US FDA says Abbott infant formula factory set to reopen in 1-2 weeks

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By Ahmed Aboulenein and Susan Heavey

WASHINGTON (Reuters) – Abbott Laboratories and the U.S. Food and Drug Administration are on track to reopen the baby formula manufacturing plant in Sturgis, Michigan, within the next week or two, a FDA Commissioner Robert Califf said Thursday.

Abbott, the largest U.S. supplier of powdered infant formula, including Similac, on Monday agreed with the FDA on steps needed to resume production at the manufacturing facility.

“I am happy to say today that we have already made significant progress and I think we are on track to open it within the week to two weeks, most likely within the two outer weeks. Califf told the U.S. House of Representatives. Panel of representatives.

The company recalled infant formula and closed the factory in February after reports of serious bacterial infections in four infants, exacerbating a shortage among several manufacturers that began with pandemic supply chain issues.

The FDA was investigating Abbott after it reported that four babies who were fed formula made there fell ill with Cronobacter sakazakii infections.

The agency cannot conclude whether the sick baby cases are directly linked to the Abbott plant until its investigation is complete, Califf said.

“Abbott has resolved a number of issues,” Califf said after three days of working closely with the FDA.

The FDA is confident that more products “can get to U.S. stores quickly,” he said, but it will still be weeks before supplies of formula return to normal. People are buying more formula now than before the recall, making distribution more difficult, he added.

The nationwide shortage has left parents scrambling to feed their babies and the US government looking for short-term solutions while grappling with longer-term ones.

President Joe Biden on Wednesday invoked the Defense Production Act to help manufacturers secure ingredients to boost supply.

The House on Wednesday passed two bills, including one providing $28 million in emergency funding from the FDA backed by 219 Democrats and 12 Republicans. He was opposed by 192 Republicans.

A second measure, passed 414-9, would ensure that low-income families can continue to use their benefits to purchase formula under a federal program for women, infants and children known as WIC. .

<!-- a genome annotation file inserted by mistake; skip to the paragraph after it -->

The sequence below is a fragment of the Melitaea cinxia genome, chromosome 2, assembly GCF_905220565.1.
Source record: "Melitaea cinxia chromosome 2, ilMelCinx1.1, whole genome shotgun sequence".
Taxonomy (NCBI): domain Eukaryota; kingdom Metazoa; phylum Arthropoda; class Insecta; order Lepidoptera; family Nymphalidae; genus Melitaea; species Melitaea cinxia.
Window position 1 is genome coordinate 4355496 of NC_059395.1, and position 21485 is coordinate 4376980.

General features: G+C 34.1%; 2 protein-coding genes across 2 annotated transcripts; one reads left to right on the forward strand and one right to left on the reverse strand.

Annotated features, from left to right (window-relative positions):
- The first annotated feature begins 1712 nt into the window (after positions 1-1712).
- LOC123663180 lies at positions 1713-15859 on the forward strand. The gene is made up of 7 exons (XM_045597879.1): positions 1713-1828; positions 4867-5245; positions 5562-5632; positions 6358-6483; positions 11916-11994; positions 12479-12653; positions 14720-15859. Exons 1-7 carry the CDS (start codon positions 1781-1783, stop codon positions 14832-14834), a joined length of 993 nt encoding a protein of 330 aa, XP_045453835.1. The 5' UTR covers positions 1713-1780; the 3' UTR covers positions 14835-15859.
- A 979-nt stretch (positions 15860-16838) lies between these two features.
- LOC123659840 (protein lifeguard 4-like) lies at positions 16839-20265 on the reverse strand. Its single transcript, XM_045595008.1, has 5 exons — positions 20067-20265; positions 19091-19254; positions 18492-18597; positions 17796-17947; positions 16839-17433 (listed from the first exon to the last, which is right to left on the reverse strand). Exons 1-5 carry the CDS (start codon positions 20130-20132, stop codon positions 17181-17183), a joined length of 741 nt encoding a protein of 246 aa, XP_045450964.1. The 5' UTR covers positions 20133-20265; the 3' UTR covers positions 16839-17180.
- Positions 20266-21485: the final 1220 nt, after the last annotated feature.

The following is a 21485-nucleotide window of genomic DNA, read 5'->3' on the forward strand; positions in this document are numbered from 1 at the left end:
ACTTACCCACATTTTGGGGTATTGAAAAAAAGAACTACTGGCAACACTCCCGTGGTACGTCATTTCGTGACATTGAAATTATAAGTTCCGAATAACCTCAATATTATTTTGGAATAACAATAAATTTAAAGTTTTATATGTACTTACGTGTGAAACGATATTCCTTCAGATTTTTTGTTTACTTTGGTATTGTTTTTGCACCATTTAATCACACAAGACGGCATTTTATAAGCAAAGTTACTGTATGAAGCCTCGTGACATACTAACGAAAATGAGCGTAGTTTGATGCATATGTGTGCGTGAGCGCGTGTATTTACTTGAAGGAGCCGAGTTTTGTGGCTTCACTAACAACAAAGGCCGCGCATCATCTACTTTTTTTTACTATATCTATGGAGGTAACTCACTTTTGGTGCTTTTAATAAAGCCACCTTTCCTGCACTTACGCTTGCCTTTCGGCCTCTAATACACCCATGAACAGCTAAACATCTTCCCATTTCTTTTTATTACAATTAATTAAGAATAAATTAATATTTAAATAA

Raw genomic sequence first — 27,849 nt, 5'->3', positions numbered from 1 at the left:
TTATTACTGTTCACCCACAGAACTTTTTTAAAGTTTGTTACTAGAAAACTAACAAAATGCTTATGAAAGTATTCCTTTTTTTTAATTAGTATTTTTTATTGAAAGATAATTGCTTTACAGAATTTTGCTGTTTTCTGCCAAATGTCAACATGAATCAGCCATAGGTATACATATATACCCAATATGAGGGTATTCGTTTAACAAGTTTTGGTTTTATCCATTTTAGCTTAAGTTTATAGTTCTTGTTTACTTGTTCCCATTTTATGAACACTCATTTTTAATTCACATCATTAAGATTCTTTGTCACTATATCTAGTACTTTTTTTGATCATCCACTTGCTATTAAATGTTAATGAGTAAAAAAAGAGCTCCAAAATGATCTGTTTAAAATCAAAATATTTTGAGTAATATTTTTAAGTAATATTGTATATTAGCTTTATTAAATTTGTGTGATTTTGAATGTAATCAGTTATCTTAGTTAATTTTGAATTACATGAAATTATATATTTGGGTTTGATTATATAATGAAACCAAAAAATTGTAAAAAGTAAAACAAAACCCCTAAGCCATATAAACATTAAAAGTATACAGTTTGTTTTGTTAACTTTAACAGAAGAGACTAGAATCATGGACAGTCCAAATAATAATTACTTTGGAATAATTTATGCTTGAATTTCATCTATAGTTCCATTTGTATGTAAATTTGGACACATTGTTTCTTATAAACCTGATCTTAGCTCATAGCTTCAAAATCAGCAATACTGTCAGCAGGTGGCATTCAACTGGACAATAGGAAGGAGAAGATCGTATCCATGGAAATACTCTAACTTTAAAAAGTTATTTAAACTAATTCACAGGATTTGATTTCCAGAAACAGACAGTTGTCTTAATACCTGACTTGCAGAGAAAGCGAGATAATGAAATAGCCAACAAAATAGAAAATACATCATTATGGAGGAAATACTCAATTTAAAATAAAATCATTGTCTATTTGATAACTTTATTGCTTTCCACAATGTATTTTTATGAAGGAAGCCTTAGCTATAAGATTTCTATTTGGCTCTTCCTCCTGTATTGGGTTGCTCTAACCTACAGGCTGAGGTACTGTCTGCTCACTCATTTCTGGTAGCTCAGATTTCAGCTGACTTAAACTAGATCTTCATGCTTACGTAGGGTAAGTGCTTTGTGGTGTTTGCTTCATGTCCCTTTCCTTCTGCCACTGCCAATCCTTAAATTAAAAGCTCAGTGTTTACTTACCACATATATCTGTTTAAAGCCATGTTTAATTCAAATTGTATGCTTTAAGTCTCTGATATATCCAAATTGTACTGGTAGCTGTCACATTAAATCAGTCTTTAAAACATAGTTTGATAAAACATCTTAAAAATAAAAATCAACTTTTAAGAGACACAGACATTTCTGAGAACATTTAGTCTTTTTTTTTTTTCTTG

Both bills must also pass the tightly divided Senate.

‘DERELICTION OF DUTY’

House Appropriations Committee Chair Rosa DeLauro questioned Califf, who appeared before an appropriations subcommittee to discuss the FDA’s fiscal year 2023 budget request, about its response to the shortage.

The FDA said Monday it would allow imports of infant formula from foreign manufacturers that don’t typically sell their products in the United States to help ease the shortage.

“I remain concerned about the safety of the formulas that end up on our shelves,” DeLauro said, adding that she was concerned that “the guidelines recently released by the FDA do not go far enough to ensure the safety of the formulas.”

Califf said the formula would only be imported after the FDA reviewed it and determined it was safe.

DeLauro also criticized the FDA for moving too slowly, after receiving a whistleblower report in October. DeLauro cited the report last month when she called for a government investigation.

“Anyone who looked at this report felt that there was no need to respond at all from October to February until there was a recall. This is a dereliction of duty, in my view,” she said.

The United States had faced formula supply chain strains before Abbott’s recall in February due to the pandemic and other factors, Califf said, but there was room for change. improvement in the speed with which the FDA responds to these issues.

“We could do better than we did.”

(Reporting by Ahmed Aboulenein and Susan Heavey; Editing by Chizu Nomiyama and Lisa Shumaker)


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